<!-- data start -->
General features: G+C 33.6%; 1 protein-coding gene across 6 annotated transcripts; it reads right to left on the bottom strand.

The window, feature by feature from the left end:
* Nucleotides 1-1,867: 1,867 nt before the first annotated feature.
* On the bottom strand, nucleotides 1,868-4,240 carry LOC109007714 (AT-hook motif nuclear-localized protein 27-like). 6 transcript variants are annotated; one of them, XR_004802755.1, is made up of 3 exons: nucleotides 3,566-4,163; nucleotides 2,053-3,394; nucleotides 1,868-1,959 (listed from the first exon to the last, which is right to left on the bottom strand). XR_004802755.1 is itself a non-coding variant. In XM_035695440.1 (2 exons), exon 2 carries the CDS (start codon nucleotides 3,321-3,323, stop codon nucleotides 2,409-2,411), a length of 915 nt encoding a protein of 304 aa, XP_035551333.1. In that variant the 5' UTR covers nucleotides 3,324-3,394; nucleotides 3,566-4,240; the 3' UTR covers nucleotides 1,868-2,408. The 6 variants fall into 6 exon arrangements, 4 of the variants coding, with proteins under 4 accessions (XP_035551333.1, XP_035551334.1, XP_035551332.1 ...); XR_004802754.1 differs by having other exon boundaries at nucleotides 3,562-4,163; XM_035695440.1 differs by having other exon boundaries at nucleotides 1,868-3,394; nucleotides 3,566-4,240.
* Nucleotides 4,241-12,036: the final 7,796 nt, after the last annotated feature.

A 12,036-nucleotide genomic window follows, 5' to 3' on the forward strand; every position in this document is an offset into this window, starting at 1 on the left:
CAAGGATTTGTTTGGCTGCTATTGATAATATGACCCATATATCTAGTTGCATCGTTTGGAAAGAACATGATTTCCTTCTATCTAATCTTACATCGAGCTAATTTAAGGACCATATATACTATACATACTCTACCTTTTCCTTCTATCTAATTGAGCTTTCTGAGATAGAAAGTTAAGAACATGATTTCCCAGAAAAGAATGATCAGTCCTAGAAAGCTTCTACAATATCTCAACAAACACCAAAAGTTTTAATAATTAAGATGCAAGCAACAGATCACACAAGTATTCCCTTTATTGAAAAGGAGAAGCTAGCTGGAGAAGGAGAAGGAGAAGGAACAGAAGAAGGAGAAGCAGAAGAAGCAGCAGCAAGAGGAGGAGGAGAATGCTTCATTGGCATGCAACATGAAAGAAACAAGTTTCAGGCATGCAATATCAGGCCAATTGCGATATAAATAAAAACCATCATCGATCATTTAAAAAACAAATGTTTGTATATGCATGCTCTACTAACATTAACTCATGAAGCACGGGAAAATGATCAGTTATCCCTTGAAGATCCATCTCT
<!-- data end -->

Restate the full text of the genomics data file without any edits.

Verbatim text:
General features: G+C 33.6%; 1 protein-coding gene across 6 annotated transcripts; it reads right to left on the bottom strand.

The window, feature by feature from the left end:
* Nucleotides 1-1,867: 1,867 nt before the first annotated feature.
* On the bottom strand, nucleotides 1,868-4,240 carry LOC109007714 (AT-hook motif nuclear-localized protein 27-like). 6 transcript variants are annotated; one of them, XR_004802755.1, is made up of 3 exons: nucleotides 3,566-4,163; nucleotides 2,053-3,394; nucleotides 1,868-1,959 (listed from the first exon to the last, which is right to left on the bottom strand). XR_004802755.1 is itself a non-coding variant. In XM_035695440.1 (2 exons), exon 2 carries the CDS (start codon nucleotides 3,321-3,323, stop codon nucleotides 2,409-2,411), a length of 915 nt encoding a protein of 304 aa, XP_035551333.1. In that variant the 5' UTR covers nucleotides 3,324-3,394; nucleotides 3,566-4,240; the 3' UTR covers nucleotides 1,868-2,408. The 6 variants fall into 6 exon arrangements, 4 of the variants coding, with proteins under 4 accessions (XP_035551333.1, XP_035551334.1, XP_035551332.1 ...); XR_004802754.1 differs by having other exon boundaries at nucleotides 3,562-4,163; XM_035695440.1 differs by having other exon boundaries at nucleotides 1,868-3,394; nucleotides 3,566-4,240.
* Nucleotides 4,241-12,036: the final 7,796 nt, after the last annotated feature.

A 12,036-nucleotide genomic window follows, 5' to 3' on the forward strand; every position in this document is an offset into this window, starting at 1 on the left:
CAAGGATTTGTTTGGCTGCTATTGATAATATGACCCATATATCTAGTTGCATCGTTTGGAAAGAACATGATTTCCTTCTATCTAATCTTACATCGAGCTAATTTAAGGACCATATATACTATACATACTCTACCTTTTCCTTCTATCTAATTGAGCTTTCTGAGATAGAAAGTTAAGAACATGATTTCCCAGAAAAGAATGATCAGTCCTAGAAAGCTTCTACAATATCTCAACAAACACCAAAAGTTTTAATAATTAAGATGCAAGCAACAGATCACACAAGTATTCCCTTTATTGAAAAGGAGAAGCTAGCTGGAGAAGGAGAAGGAGAAGGAACAGAAGAAGGAGAAGCAGAAGAAGCAGCAGCAAGAGGAGGAGGAGAATGCTTCATTGGCATGCAACATGAAAGAAACAAGTTTCAGGCATGCAATATCAGGCCAATTGCGATATAAATAAAAACCATCATCGATCATTTAAAAAACAAATGTTTGTATATGCATGCTCTACTAACATTAACTCATGAAGCACGGGAAAATGATCAGTTATCCCTTGAAGATCCATCTCT